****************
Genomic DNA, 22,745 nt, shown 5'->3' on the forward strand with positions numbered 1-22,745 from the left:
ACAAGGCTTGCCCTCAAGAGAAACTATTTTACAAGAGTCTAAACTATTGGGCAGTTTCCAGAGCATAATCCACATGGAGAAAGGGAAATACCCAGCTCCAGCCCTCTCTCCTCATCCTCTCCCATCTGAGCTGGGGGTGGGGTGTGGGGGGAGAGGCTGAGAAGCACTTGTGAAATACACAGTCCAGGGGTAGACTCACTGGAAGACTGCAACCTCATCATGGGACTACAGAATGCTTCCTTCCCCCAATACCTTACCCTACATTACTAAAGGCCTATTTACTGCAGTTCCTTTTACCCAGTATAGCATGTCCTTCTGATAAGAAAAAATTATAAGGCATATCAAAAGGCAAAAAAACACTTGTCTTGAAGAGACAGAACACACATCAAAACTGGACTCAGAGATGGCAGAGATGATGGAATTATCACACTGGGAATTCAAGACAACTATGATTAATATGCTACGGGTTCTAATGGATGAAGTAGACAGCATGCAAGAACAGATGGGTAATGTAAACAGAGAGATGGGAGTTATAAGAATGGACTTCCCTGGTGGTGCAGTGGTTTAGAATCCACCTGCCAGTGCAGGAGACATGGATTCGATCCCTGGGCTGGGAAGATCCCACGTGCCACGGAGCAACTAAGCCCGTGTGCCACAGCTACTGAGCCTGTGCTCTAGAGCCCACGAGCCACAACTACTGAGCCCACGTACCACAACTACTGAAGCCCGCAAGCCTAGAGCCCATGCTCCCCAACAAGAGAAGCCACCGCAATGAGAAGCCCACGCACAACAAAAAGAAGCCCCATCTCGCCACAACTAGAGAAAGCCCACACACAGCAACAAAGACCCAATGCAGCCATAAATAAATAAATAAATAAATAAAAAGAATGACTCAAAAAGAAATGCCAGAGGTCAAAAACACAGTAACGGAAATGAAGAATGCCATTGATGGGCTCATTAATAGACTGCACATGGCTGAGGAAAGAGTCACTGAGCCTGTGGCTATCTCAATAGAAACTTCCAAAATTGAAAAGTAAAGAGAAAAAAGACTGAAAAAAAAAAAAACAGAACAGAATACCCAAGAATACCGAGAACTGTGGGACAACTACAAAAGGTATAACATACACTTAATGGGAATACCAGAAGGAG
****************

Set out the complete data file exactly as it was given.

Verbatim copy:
Genomic DNA, 22,745 nt, shown 5'->3' on the forward strand with positions numbered 1-22,745 from the left:
ACAAGGCTTGCCCTCAAGAGAAACTATTTTACAAGAGTCTAAACTATTGGGCAGTTTCCAGAGCATAATCCACATGGAGAAAGGGAAATACCCAGCTCCAGCCCTCTCTCCTCATCCTCTCCCATCTGAGCTGGGGGTGGGGTGTGGGGGGAGAGGCTGAGAAGCACTTGTGAAATACACAGTCCAGGGGTAGACTCACTGGAAGACTGCAACCTCATCATGGGACTACAGAATGCTTCCTTCCCCCAATACCTTACCCTACATTACTAAAGGCCTATTTACTGCAGTTCCTTTTACCCAGTATAGCATGTCCTTCTGATAAGAAAAAATTATAAGGCATATCAAAAGGCAAAAAAACACTTGTCTTGAAGAGACAGAACACACATCAAAACTGGACTCAGAGATGGCAGAGATGATGGAATTATCACACTGGGAATTCAAGACAACTATGATTAATATGCTACGGGTTCTAATGGATGAAGTAGACAGCATGCAAGAACAGATGGGTAATGTAAACAGAGAGATGGGAGTTATAAGAATGGACTTCCCTGGTGGTGCAGTGGTTTAGAATCCACCTGCCAGTGCAGGAGACATGGATTCGATCCCTGGGCTGGGAAGATCCCACGTGCCACGGAGCAACTAAGCCCGTGTGCCACAGCTACTGAGCCTGTGCTCTAGAGCCCACGAGCCACAACTACTGAGCCCACGTACCACAACTACTGAAGCCCGCAAGCCTAGAGCCCATGCTCCCCAACAAGAGAAGCCACCGCAATGAGAAGCCCACGCACAACAAAAAGAAGCCCCATCTCGCCACAACTAGAGAAAGCCCACACACAGCAACAAAGACCCAATGCAGCCATAAATAAATAAATAAATAAATAAAAAGAATGACTCAAAAAGAAATGCCAGAGGTCAAAAACACAGTAACGGAAATGAAGAATGCCATTGATGGGCTCATTAATAGACTGCACATGGCTGAGGAAAGAGTCACTGAGCCTGTGGCTATCTCAATAGAAACTTCCAAAATTGAAAAGTAAAGAGAAAAAAGACTGAAAAAAAAAAAAACAGAACAGAATACCCAAGAATACCGAGAACTGTGGGACAACTACAAAAGGTATAACATACACTTAATGGGAATACCAGAAGGAG